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Andrew K Kirk

We use GIS data at CitySourced to power our mobile app. Our reports are geolocated, which makes it much easier for citizens to accurately report civic works issues, such as potholes, graffiti, and illegal dumping. What’s great is that it eliminates the guess work of identifying the location of issues.

Pat Fiorenza

Great information, Andrew. Sometimes I forget the tech behind all the great mobile apps, GIS obviously plays a central role.

Keith O'Brien

I usually work with business sales who want to use GIS to increase productivity. However, recently worked with a municipality on a project that will help them more accurately document and follow Gypsy Moth infestation.


I’m interested in getting into GIS. What steps would you recommend I take? In December, I downloaded the free trial of ArcGIS, and got a book that took me through much of it. But clearly, there’s much more to learn. I’ve been told to learn python and processing, etc, which I’m going to start doing.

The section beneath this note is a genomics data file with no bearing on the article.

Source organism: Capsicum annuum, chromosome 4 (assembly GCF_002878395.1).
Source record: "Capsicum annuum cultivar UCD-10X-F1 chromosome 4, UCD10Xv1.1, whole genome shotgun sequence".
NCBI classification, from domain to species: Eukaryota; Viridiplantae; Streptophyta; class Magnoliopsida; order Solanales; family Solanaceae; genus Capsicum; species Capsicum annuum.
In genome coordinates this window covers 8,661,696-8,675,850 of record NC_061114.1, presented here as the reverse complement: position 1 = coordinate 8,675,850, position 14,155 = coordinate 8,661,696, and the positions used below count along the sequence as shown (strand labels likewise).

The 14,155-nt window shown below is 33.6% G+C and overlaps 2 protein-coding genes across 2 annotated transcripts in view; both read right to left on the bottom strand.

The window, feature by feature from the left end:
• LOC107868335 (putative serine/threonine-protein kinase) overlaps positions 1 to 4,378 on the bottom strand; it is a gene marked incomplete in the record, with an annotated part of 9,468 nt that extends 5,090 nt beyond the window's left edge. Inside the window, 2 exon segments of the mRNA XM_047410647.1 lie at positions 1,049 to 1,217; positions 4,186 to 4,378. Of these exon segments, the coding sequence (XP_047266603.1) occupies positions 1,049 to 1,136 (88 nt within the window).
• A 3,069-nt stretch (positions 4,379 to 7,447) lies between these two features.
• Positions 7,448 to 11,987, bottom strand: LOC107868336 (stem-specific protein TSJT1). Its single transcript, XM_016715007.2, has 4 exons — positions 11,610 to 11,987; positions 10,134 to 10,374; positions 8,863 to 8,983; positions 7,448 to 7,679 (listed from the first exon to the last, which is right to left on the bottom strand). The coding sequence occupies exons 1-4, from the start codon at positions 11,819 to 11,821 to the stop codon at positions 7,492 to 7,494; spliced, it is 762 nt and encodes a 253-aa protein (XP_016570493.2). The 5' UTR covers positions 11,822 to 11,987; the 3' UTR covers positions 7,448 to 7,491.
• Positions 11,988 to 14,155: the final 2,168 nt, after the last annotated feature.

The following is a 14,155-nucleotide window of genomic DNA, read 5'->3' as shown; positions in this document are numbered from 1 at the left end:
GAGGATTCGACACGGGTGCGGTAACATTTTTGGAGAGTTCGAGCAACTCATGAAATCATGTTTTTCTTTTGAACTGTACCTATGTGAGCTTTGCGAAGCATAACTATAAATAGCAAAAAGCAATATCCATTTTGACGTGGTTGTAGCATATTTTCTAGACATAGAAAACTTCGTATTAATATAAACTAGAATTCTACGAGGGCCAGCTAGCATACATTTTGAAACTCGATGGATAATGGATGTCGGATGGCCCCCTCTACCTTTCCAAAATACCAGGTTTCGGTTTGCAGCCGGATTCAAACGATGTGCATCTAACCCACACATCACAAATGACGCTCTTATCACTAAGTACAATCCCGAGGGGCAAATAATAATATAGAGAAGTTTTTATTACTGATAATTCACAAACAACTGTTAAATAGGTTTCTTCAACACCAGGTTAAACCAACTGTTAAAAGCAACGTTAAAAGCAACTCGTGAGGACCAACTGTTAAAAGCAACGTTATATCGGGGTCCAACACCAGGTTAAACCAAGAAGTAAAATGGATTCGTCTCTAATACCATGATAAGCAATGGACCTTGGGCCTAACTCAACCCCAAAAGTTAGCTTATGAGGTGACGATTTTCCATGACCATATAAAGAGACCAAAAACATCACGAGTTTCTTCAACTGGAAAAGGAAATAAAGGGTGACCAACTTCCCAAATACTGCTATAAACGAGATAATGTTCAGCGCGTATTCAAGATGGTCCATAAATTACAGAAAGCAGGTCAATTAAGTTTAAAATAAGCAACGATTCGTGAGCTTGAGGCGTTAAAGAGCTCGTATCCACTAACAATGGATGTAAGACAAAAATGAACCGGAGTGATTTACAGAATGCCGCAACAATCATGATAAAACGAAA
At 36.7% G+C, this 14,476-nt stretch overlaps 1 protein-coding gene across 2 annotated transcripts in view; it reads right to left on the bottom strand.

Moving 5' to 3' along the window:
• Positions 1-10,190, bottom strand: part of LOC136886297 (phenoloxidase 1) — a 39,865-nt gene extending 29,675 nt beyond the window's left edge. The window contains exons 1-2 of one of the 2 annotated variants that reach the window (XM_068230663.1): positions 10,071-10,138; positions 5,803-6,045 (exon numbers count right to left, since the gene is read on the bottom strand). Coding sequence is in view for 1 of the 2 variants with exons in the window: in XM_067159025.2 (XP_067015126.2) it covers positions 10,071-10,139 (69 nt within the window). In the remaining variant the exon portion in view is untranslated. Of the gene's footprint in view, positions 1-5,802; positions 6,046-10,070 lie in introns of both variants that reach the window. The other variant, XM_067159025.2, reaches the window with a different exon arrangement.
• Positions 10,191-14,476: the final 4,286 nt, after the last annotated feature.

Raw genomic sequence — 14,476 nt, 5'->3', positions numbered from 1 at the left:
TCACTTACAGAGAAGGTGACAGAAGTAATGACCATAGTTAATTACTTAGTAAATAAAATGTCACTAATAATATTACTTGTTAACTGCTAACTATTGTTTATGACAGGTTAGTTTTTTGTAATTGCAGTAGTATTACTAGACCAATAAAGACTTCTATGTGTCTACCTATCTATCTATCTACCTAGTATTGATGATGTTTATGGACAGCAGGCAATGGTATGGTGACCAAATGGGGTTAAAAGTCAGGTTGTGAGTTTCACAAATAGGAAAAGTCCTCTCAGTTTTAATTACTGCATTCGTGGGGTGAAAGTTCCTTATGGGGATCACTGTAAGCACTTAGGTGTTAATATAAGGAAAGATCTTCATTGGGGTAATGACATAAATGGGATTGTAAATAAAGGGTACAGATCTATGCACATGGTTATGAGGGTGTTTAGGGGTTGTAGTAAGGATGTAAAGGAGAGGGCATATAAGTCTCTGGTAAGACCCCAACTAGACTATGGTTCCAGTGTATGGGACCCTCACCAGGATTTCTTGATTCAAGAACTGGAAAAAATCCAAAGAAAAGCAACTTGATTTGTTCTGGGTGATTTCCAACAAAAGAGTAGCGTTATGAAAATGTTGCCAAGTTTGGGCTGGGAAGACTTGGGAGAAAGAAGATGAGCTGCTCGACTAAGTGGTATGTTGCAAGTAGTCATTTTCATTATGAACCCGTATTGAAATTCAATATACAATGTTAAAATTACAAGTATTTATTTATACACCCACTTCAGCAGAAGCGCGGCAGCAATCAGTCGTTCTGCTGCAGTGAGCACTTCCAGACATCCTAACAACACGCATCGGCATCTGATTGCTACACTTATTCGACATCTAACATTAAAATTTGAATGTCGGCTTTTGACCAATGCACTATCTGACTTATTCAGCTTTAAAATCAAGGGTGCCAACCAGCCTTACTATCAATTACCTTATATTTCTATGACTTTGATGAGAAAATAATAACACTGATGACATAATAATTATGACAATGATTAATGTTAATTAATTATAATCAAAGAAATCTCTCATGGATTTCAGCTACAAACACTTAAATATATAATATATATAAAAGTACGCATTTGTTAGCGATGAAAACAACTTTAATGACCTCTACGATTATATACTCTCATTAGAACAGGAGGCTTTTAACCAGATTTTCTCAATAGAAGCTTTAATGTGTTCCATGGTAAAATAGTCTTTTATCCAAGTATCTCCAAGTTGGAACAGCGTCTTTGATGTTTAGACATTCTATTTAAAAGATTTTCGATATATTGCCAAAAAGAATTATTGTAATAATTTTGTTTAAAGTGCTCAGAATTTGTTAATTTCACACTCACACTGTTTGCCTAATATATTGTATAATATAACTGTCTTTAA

What steps did you take to get into it? Geography degree?


Brian Dowling

Seems to me that you have the makings of a series for future blog posts. Each of the ten could be gone into deeper. How can you use GIS for improving decision making by government officials? Who is doing it? Those reiterating the benefits of GIS are already doing it but do most out there really understand the potential?

Jo Youngblood

I love GIS so please don’t take this the wrong way, but you have to be extremely careful when utilizing GIS in evaluating “under-served” populations or areas. For instance we did a project for a state agency to evaluate whether there were sufficient service providers in a particular area. The GIS mapping was fine and it provided the impact we needed for the audience to understand the results we found. However, the database that listed all the service providers was lacking – substantially. The database had restrictions that it only provided listings of non-profit service providers (so for profit even those that used sliding scale fees and would charge low income clients nothing were excluded). Further service providers had to seek out being registered. As a result, in areas where GIS reflected there were service gaps – after closer inspection it turns out there really weren’t service gaps. Always scrutinize your source when using GIS to evaluate resource deployments.